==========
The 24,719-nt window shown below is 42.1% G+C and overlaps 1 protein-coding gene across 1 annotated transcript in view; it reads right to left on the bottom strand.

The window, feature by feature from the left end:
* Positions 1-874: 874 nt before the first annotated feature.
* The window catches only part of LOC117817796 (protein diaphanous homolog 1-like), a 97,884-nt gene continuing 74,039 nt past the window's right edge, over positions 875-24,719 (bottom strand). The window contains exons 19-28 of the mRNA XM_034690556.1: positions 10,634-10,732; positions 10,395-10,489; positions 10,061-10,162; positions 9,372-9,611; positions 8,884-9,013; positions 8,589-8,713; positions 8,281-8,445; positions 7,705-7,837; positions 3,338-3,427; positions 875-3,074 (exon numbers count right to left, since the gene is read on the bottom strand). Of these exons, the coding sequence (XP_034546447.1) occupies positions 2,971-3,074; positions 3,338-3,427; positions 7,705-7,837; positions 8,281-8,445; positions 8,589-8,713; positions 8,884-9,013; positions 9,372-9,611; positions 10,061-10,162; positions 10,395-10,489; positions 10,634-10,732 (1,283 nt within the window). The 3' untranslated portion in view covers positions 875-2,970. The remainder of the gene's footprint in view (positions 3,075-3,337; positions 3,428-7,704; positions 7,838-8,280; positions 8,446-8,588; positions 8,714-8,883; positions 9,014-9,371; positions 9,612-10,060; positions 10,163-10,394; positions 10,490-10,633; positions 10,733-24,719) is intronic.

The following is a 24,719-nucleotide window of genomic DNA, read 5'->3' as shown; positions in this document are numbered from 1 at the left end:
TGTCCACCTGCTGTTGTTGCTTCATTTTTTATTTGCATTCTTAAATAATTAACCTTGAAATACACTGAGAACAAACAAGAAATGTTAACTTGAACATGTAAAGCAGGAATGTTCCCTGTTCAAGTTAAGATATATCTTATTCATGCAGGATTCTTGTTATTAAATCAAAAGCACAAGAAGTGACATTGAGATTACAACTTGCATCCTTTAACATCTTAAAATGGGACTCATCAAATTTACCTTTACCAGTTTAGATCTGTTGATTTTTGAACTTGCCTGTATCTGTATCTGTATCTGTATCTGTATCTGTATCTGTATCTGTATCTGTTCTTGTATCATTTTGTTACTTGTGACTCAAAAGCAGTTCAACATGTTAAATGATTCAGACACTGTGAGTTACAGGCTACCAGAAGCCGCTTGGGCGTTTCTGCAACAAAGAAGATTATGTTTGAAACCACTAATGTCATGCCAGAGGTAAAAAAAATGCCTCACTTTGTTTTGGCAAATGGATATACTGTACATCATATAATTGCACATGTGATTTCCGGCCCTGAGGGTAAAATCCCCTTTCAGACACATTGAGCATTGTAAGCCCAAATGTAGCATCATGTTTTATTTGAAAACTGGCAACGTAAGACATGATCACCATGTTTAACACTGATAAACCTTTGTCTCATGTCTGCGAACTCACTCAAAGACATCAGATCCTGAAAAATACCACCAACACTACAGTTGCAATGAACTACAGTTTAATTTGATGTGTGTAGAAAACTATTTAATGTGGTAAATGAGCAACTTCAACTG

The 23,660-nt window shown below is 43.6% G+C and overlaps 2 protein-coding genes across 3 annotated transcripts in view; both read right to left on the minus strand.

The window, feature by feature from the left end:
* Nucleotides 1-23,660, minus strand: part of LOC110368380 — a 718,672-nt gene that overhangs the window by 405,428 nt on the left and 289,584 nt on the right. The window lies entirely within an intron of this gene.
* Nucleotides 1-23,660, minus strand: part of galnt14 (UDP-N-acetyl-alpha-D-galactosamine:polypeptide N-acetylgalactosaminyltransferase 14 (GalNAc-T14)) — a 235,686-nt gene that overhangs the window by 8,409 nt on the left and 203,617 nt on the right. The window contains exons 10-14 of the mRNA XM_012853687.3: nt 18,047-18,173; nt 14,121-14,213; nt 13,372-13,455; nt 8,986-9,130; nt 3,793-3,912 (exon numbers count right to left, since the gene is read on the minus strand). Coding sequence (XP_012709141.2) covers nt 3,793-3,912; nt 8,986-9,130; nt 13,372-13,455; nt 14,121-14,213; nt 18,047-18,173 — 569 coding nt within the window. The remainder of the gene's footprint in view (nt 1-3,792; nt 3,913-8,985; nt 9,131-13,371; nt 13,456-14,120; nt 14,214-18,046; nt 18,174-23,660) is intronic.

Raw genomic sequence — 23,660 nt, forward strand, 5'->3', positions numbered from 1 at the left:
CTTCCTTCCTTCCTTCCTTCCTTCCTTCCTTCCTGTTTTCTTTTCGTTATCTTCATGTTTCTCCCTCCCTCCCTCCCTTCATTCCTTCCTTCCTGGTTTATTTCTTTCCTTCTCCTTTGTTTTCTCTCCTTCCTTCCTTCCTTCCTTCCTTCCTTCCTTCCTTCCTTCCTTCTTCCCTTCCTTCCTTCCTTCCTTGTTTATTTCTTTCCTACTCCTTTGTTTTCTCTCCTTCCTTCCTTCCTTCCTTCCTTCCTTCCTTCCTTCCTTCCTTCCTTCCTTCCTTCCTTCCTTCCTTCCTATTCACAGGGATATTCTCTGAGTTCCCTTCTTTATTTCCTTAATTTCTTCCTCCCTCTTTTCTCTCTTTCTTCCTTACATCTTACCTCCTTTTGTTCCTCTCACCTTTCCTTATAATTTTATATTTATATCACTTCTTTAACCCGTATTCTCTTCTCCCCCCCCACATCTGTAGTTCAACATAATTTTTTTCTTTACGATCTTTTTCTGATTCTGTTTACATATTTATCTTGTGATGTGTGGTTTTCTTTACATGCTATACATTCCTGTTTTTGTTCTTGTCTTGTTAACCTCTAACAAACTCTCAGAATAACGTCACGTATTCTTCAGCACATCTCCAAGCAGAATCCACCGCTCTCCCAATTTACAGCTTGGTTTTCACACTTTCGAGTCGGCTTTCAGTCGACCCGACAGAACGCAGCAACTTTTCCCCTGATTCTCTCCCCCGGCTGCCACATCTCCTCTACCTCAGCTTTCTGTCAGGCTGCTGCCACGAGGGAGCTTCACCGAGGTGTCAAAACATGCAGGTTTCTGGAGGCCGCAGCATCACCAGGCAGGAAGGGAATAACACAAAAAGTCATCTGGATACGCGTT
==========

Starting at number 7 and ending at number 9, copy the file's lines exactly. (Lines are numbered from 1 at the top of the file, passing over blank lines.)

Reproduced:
The 23,660-nt window shown below is 43.6% G+C and overlaps 2 protein-coding genes across 3 annotated transcripts in view; both read right to left on the minus strand.

The window, feature by feature from the left end:
* Nucleotides 1-23,660, minus strand: part of LOC110368380 — a 718,672-nt gene that overhangs the window by 405,428 nt on the left and 289,584 nt on the right. The window lies entirely within an intron of this gene.